Rachel Brosnahan, The Marvelous Mrs. Maisel
Alison Herman: Taking on a TV show’s title role is hard enough when the role isn’t as intimidatingly complete as Midge Maisel, the funny, smart, charming, kind, and beautiful center of the sumptuous, snappy new Amazon drama. Add in Amy Sherman-Palladino’s signature speed-freak dialogue and you have the makings of either a disaster or a career-maker — nothing in between. Luckily, it’s obvious by the end of Maisel’s first scene that Rachel Brosnahan is up to the unusually steep challenge of her first starring role. Brosnahan has the charisma to make Midge’s halting rise through the comedy ranks seem inevitable; just as importantly, she has the vulnerability to show the real pain and frustration that drives Midge even as her show pushes right up against the edge of twee. For all of Sherman-Palladino’s assertive presence as creator, writer, director, and showrunner, Brosnahan is the sine qua non of The Marvelous Mrs. Maisel. If she isn’t amply rewarded for it with awards and yet more roles, I’ll be outraged and ashamed.
Margot Robbie, I, Tonya
Katie Baker: There are many memorable performances in I, Tonya, a movie that would be downright campy if it weren’t so rooted in absurd historical fact. Allison Janney is unforgettable as Tonya Harding’s wicked, fur-coat-wearing, parrot-shouldering mother; Paul Walter Hauser has a delightful breakout role as a bumbling would-be criminal mastermind who can’t keep his mouth shut or his acid reflux at bay.
But it’s Robbie, as the titular Harding, who turns in the most subtly impressive acting of the ensemble. Robbie, the film’s lead actress as well as a producer, had never heard of Harding before reading the script. Still, she channels the uncouth and unapologetic essence of the controversial ice queen across several decades: first as an awkward teenager, then as a lively, jealous Olympic hopeful, and later as a full-of-excuses, chain-smoking, defiant old broad.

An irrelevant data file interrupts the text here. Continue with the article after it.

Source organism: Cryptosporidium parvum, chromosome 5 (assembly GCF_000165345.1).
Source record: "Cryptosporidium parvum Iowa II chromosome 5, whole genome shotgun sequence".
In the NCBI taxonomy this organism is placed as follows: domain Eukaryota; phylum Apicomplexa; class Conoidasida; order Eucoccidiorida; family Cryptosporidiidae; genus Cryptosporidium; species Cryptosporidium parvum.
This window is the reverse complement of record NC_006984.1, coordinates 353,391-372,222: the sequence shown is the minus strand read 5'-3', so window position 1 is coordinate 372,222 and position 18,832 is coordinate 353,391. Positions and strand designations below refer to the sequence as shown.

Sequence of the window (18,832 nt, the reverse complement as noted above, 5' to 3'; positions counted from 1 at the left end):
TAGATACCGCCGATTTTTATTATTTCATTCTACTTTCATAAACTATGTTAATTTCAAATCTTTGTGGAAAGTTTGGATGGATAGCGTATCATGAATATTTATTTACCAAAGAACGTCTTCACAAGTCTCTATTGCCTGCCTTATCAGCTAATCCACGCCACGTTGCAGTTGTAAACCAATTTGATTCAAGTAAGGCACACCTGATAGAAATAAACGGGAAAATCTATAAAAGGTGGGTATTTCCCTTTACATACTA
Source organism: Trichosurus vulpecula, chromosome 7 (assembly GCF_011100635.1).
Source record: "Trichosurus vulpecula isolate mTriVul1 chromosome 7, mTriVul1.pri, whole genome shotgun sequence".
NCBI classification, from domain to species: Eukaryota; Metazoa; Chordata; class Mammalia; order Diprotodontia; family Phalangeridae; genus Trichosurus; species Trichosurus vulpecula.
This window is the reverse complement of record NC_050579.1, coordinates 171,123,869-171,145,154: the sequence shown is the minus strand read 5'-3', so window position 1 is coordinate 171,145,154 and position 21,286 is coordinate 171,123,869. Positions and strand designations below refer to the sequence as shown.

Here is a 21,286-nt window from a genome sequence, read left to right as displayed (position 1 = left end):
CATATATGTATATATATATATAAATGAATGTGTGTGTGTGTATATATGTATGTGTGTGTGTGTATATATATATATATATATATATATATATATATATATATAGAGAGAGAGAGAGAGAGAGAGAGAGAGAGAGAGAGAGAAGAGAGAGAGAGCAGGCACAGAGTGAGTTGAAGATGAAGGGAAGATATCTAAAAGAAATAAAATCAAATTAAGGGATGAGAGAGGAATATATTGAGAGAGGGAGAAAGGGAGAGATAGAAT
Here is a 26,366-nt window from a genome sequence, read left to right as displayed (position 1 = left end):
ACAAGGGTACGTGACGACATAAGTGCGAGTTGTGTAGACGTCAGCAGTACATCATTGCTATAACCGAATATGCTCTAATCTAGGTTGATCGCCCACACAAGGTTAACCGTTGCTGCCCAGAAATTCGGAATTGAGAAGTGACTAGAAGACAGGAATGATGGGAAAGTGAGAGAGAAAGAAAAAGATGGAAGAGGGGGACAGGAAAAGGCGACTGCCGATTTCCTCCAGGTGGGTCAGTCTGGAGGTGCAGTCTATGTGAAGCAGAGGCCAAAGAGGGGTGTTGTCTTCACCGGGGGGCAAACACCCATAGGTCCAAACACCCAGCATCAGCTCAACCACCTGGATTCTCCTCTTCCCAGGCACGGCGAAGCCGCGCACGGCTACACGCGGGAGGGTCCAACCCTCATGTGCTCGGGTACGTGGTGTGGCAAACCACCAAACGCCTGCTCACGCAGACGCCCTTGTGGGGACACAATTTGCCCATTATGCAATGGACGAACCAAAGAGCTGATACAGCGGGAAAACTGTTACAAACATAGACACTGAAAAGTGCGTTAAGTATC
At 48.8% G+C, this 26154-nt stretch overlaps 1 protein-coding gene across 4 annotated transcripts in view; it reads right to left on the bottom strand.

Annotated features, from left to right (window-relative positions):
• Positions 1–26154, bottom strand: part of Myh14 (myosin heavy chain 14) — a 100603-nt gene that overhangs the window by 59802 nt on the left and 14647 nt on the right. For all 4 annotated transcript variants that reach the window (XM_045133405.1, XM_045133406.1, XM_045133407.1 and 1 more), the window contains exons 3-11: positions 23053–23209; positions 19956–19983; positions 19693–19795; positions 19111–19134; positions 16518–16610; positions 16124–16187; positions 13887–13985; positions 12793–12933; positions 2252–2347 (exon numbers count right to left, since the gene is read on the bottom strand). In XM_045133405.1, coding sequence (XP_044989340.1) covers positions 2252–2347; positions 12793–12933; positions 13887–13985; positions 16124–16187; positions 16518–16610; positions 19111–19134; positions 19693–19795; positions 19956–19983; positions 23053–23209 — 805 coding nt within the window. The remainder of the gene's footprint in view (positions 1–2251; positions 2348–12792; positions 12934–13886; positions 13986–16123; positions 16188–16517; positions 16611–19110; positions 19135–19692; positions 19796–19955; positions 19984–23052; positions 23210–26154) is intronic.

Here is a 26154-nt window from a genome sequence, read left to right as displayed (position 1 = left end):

The role involves mental, physical, and metaphysical gymnastics. Robbie, who is Australian, worked with a voice coach not only on mimicking Harding’s Pacific Northwestern accent, but also on developing the nuances and octaves of her voice at different stages of her life. While she had played hockey in the past, she was unfamiliar with the toepicky challenges of a pair of figure skates and spent ass-bruising hours perfecting her form. And she had the tough job of portraying not just a living person, but an infamous one, a task that can be distracting for an audience if it isn’t done just right. But just as Harding landed that triple axel in 1991, Robbie not only nailed this tricky task — she put in the hard work to make it seem like a lot of high-flying, head-spinning fun.
Dafne Keen, Logan
Sean Fennessey: We are living in a golden age of child actors, from The Florida Project’s puckish Brooklynn Prince to the ensemble of mortified preteens in It. But no young actor conveyed anger and fear, righteousness and grace quite like Dafne Keen, who as X-23 in James Mangold’s Logan went claw-to-claw with Hugh Jackman’s Wolverine, arguably the most charismatic superhero figure in movie history. That Keen was able to do so in what was easily the best installment of a Wolverine movie, one in which the action felt real and the consequences felt final, is a testament to a ferocious young actor. Bilingual but barely speaking, Keen channels an uncommon focus. And when she finally does speak, it’s a fire hose of intensity.
Haley Lu Richardson, Columbus
Kate Halliwell: In Kogonada’s Columbus, which follows two strangers bonding over architecture and cigarettes, Haley Lu Richardson delivers the performance of the year. In her first leading role, Richardson plays a recent high school graduate and “architecture nerd” who has chosen to forego college in order to stay home and care for her mother, who is addicted to meth. Over the course of a few days, Richardson’s Casey meets John Cho’s Jin, and they instantly form a connection as she shows him around the remarkable architectural mecca that is, improbably, Columbus, Indiana.
My bias toward and intense love of Richardson’s performance stems from a number of places; I grew up in a similarly midsized Indiana town, worked similarly unfulfilling summer jobs, and was terrified to leave it all. “You grow up around something, and it feels like nothing,” Casey says in the film, in reference to the literal and figurative construction of her home. How tempting, how easy it would be to stay, yet how badly she wants to go. It took moving across the country for me to realize everything I had in my own Indiana hometown, and seeing Richardson play out that age-old dilemma in such an achingly familiar way will stick with me for a long time.
Paul Bettany, Manhunt: Unabomber